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Russian Language Vote on Saturday Has Latvia Tense

February 17, 2012


A Latvian vote on Saturday on whether to make Russian the country's second official language has reignited a debate around the role of the language in Latvia.

Opinion polls have shown a majority opposing the proposal, and it is widely assumed it won't get the support from 50% of eligible voters it would need to pass, but some are concerned the vote could increase tensions between Latvians and the country's ethnic Russian minority.

Liga Stala, a Latvian who works as an office manager in the capital, Riga, for the Green Party, says she will vote against the proposal, in line with the party's view. Her main concern, she says, is how the country will move forward after the referendum, which has already stirred a lot of emotion.

"The most important thing is what will happen on Sunday, and how we will keep on living and working on integration without holding any grudge," Ms. Stala says, stressing that she is expressing her own views, rather than the party's.

The status of Latvia's Russian minority has been a sensitive issue since the Baltic state won independence from Soviet rule in 1991. Russian speakers make up about a third of the population, and though they were a sizable minority before the Soviet occupation, their numbers increased as a result of migration during the Communist era. For many Latvians, the issue of language is a fundamental matter of national identity, says Daina S. Eglitis, associate professor of sociology and international affairs at Washington's Georgetown University.

After independence, Russians who had arrived in Latvia during Soviet rule weren't automatically granted citizenship, and many ethnic Russians are still officially "noncitizens," without voting rights. This is a major grievance for pro-Russian groups, as is the view that the Latvian state is discriminating against Russians by limiting the use of their language in education and in the official sphere.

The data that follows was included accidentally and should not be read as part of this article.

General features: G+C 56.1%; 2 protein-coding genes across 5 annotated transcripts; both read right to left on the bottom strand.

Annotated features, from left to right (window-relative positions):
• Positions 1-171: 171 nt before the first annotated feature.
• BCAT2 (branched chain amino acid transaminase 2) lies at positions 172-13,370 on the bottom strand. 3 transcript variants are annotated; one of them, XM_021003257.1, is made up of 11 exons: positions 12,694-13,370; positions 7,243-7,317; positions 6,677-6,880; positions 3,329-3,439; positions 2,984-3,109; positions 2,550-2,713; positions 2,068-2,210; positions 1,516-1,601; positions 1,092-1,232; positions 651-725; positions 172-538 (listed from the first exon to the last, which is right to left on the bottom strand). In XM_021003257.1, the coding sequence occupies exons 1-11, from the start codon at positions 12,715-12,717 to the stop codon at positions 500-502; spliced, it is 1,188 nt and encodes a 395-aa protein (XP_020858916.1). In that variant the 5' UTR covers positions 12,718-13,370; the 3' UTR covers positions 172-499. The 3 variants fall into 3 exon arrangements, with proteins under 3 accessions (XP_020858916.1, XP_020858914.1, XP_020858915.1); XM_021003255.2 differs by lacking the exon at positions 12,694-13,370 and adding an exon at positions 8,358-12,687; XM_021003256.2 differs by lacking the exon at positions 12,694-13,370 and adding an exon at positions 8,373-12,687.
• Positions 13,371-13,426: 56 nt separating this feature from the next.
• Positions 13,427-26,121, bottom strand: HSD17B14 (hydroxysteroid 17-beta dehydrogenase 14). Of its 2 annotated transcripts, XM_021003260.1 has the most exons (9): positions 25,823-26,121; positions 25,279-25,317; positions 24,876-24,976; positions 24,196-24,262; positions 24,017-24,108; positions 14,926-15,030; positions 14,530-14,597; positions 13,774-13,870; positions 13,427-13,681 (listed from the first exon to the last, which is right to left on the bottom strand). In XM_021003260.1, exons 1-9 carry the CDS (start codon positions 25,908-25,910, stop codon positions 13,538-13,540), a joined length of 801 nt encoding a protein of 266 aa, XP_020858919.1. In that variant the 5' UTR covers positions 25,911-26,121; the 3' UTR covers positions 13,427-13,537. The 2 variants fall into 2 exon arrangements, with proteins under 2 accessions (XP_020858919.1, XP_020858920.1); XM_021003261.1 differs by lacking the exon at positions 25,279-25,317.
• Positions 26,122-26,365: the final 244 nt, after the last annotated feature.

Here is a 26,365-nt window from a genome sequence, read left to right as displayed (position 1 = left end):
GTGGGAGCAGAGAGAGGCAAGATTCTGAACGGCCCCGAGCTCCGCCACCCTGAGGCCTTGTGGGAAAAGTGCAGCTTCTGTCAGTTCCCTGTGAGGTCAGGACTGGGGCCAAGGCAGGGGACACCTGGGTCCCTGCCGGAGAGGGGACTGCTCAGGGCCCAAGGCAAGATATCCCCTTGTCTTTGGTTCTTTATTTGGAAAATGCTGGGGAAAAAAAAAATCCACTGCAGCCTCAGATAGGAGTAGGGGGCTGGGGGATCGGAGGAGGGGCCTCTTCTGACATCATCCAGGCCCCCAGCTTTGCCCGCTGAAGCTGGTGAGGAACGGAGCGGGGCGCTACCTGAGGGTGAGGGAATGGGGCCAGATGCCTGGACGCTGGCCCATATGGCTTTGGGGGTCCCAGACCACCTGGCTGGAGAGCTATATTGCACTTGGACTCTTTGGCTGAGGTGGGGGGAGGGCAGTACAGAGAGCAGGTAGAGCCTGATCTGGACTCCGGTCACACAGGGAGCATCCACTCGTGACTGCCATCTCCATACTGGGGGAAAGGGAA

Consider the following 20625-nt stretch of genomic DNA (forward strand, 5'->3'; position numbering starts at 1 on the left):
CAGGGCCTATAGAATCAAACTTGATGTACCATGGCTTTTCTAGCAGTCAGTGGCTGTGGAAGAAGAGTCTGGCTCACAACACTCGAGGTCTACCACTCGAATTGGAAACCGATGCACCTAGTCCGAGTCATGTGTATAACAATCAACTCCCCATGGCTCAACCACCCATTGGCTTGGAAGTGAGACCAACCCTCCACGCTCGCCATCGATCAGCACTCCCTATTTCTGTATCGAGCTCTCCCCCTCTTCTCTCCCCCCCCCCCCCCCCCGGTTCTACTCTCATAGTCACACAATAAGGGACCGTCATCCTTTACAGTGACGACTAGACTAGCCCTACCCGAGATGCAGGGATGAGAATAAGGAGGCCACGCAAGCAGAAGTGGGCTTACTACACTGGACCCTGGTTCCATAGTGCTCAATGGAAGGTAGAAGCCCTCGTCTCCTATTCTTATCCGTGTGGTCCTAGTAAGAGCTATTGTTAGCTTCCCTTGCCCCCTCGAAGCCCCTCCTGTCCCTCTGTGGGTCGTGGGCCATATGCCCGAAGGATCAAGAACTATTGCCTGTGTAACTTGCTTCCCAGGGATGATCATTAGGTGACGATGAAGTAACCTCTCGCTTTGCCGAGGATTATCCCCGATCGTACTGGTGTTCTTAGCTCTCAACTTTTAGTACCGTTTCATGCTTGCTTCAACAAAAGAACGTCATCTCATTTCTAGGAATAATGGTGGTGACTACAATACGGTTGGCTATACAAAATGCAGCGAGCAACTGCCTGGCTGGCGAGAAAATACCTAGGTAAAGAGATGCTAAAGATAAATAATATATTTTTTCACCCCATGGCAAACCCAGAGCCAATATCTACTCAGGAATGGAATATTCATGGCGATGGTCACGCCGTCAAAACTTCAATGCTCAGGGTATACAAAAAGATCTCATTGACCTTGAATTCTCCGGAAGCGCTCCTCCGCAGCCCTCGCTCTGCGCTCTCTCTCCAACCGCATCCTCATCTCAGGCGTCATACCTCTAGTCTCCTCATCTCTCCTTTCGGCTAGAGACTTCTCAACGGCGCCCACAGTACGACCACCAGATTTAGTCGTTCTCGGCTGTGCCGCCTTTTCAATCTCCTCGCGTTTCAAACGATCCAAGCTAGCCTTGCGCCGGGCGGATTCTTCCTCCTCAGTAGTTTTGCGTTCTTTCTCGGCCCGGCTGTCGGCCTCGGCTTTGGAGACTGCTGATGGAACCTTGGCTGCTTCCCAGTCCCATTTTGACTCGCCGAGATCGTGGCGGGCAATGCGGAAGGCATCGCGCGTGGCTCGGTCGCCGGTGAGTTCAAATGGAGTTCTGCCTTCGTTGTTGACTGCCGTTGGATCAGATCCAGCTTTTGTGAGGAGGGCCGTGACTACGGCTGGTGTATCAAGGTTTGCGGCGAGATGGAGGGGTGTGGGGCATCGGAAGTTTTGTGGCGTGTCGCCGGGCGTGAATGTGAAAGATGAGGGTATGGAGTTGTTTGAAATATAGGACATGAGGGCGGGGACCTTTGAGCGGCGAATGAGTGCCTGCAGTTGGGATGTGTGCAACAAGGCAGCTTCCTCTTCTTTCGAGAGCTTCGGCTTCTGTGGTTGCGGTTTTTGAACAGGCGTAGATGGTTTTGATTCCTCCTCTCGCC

The division has been a major factor in postindependence politics. The country's main pro-Russian party, Harmony Centre, emerged as the biggest party in last year's election, though parties with a native Latvian voter base opted to form a government with support of the right-wing National Alliance.

The National Alliance led a failed push for a referendum on prohibiting public funding for schools that use Russian as a language of instruction. Saturday's vote is seen as a countermove driven by pro-Russian groups.

The vote may also have international repercussions, Ms. Eglitis says. "The expected loss offers fodder for nationalist politicians in Russia who can argue that the Russian minority is being oppressed, and use that for political purposes, " Ms. Eglitis says.

Tatiana Zdanoka, a member of the European Parliament representing the pro-minority party For Human Rights in United Latvia, says that though she supports the proposal to make Russian an official language, she shares the concern that tensions may escalate.

"If there are no positive moves from the majority, the minority will also need a more radical approach to achieve its goals, and that is very dangerous, of course," she says. She doesn't expect the initiative to be successful and says that after the referendum her party will continue working to make Russian an official minority language in municipalities with a high concentration of Russian speakers.

But not all Russians will vote for the proposal, just as all Latvians won't vote against it, Ms. Eglitis says. She notes that there isn't much palpable tension between the groups in daily life but adds, "While we can confidently predict what the result of the referendum will be, we can't predict confidently what the outcome will be in terms of social tension."

Ms. Stala says she is glad that she, like many Latvians, speaks and reads Russian. Nevertheless, she says, the Latvian language deserves a special position in the constitution. "As a citizen of Latvia I don't have anything against other languages, but this is the only major territory where you can speak and practice Latvian, and we need to make sure we protect it here."

Source: The Wall Street Journal /